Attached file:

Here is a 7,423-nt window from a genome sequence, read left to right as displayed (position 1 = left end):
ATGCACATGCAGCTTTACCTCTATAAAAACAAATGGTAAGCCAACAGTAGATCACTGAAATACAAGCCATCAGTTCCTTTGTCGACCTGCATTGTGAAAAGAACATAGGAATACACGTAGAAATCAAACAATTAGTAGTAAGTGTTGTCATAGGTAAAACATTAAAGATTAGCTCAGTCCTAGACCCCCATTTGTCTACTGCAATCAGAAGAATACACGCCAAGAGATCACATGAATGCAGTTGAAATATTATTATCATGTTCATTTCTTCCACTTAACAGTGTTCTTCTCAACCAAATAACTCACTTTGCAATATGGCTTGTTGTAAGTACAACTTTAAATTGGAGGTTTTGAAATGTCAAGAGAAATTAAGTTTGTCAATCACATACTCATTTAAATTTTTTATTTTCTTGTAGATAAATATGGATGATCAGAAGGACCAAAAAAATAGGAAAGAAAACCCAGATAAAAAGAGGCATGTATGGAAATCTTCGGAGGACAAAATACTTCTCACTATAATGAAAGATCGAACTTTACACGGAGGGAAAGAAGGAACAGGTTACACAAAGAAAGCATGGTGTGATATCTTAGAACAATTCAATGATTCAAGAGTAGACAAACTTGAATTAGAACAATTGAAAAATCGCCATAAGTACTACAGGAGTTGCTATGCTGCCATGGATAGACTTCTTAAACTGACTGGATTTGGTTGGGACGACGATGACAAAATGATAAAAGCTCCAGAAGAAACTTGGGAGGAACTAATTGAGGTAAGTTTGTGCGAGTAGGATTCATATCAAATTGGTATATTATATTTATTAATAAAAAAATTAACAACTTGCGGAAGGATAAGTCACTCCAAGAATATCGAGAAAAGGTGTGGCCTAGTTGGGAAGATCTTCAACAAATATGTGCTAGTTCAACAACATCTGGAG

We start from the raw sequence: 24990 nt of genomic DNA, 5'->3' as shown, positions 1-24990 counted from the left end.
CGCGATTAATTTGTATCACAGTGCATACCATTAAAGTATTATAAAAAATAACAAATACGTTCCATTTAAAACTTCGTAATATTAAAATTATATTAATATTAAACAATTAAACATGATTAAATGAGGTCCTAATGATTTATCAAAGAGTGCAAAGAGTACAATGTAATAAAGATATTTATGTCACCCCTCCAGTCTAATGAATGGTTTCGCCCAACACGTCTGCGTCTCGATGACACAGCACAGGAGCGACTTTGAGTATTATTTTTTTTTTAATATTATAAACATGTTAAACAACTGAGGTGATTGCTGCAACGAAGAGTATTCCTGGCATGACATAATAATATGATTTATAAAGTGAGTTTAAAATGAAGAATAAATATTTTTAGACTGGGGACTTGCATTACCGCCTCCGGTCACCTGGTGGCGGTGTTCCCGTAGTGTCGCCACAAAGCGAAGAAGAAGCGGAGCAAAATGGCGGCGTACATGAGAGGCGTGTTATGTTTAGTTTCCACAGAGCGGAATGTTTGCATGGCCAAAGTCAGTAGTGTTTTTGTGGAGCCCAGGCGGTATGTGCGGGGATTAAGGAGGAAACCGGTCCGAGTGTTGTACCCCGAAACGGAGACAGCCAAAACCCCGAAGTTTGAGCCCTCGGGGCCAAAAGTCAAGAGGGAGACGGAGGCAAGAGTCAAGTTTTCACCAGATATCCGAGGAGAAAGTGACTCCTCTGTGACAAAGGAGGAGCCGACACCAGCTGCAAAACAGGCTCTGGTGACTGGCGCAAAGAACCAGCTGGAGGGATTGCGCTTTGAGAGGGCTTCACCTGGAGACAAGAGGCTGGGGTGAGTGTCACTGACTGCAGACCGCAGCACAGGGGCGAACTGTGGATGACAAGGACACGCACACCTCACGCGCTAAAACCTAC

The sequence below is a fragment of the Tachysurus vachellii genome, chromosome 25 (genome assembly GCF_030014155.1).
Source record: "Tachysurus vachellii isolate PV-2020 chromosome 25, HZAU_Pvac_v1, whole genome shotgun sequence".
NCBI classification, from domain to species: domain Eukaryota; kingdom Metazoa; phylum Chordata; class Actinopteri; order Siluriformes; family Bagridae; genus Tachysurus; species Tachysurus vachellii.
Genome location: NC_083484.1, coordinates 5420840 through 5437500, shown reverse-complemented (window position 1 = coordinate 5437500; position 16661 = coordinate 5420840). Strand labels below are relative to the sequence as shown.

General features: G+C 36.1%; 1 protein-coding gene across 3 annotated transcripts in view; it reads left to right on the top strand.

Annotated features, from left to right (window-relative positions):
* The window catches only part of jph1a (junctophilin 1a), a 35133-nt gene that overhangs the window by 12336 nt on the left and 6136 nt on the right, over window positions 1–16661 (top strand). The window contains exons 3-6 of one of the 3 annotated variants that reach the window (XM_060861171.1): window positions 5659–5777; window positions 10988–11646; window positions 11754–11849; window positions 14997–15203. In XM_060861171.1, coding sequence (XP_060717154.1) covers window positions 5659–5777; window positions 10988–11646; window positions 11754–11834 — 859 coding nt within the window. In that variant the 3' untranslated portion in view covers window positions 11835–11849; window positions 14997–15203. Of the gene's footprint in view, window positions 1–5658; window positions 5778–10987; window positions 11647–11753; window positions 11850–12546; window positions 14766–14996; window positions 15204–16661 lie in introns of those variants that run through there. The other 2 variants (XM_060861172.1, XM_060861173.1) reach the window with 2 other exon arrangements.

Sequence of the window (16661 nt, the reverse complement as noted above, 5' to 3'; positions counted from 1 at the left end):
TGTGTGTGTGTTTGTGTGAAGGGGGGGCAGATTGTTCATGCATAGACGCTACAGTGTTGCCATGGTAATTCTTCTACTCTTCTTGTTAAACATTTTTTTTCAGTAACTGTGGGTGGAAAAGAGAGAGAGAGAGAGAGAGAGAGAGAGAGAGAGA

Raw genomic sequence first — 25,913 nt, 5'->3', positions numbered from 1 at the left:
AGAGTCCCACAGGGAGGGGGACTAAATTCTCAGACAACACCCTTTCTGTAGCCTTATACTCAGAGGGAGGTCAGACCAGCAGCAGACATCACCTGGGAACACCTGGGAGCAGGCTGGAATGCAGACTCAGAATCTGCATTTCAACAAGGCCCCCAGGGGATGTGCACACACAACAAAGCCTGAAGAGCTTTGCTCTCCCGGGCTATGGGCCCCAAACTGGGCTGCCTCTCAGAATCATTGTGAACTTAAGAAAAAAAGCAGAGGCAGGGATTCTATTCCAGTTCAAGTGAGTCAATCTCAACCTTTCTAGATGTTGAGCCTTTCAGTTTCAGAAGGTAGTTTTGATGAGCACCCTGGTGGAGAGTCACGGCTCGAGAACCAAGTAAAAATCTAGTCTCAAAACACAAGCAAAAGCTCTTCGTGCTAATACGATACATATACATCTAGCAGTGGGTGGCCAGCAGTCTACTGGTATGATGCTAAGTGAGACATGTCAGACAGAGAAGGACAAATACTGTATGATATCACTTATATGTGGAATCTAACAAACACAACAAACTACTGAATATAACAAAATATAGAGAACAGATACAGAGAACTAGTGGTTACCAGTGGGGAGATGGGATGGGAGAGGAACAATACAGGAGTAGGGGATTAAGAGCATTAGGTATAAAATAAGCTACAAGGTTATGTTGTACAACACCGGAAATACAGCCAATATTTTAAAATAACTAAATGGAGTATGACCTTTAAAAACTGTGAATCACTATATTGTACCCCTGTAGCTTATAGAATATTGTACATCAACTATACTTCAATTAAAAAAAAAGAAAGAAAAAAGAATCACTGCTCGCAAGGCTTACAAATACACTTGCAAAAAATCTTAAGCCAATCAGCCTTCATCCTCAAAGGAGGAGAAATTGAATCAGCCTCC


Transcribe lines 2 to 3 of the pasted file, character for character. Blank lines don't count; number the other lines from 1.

ATGCACATGCAGCTTTACCTCTATAAAAACAAATGGTAAGCCAACAGTAGATCACTGAAATACAAGCCATCAGTTCCTTTGTCGACCTGCATTGTGAAAAGAACATAGGAATACACGTAGAAATCAAACAATTAGTAGTAAGTGTTGTCATAGGTAAAACATTAAAGATTAGCTCAGTCCTAGACCCCCATTTGTCTACTGCAATCAGAAGAATACACGCCAAGAGATCACATGAATGCAGTTGAAATATTATTATCATGTTCATTTCTTCCACTTAACAGTGTTCTTCTCAACCAAATAACTCACTTTGCAATATGGCTTGTTGTAAGTACAACTTTAAATTGGAGGTTTTGAAATGTCAAGAGAAATTAAGTTTGTCAATCACATACTCATTTAAATTTTTTATTTTCTTGTAGATAAATATGGATGATCAGAAGGACCAAAAAAATAGGAAAGAAAACCCAGATAAAAAGAGGCATGTATGGAAATCTTCGGAGGACAAAATACTTCTCACTATAATGAAAGATCGAACTTTACACGGAGGGAAAGAAGGAACAGGTTACACAAAGAAAGCATGGTGTGATATCTTAGAACAATTCAATGATTCAAGAGTAGACAAACTTGAATTAGAACAATTGAAAAATCGCCATAAGTACTACAGGAGTTGCTATGCTGCCATGGATAGACTTCTTAAACTGACTGGATTTGGTTGGGACGACGATGACAAAATGATAAAAGCTCCAGAAGAAACTTGGGAGGAACTAATTGAGGTAAGTTTGTGCGAGTAGGATTCATATCAAATTGGTATATTATATTTATTAATAAAAAAATTAACAACTTGCGGAAGGATAAGTCACTCCAAGAATATCGAGAAAAGGTGTGGCCTAGTTGGGAAGATCTTCAACAAATATGTGCTAGTTCAACAACATCTGGAG

We start from the raw sequence: 24990 nt of genomic DNA, 5'->3' as shown, positions 1-24990 counted from the left end.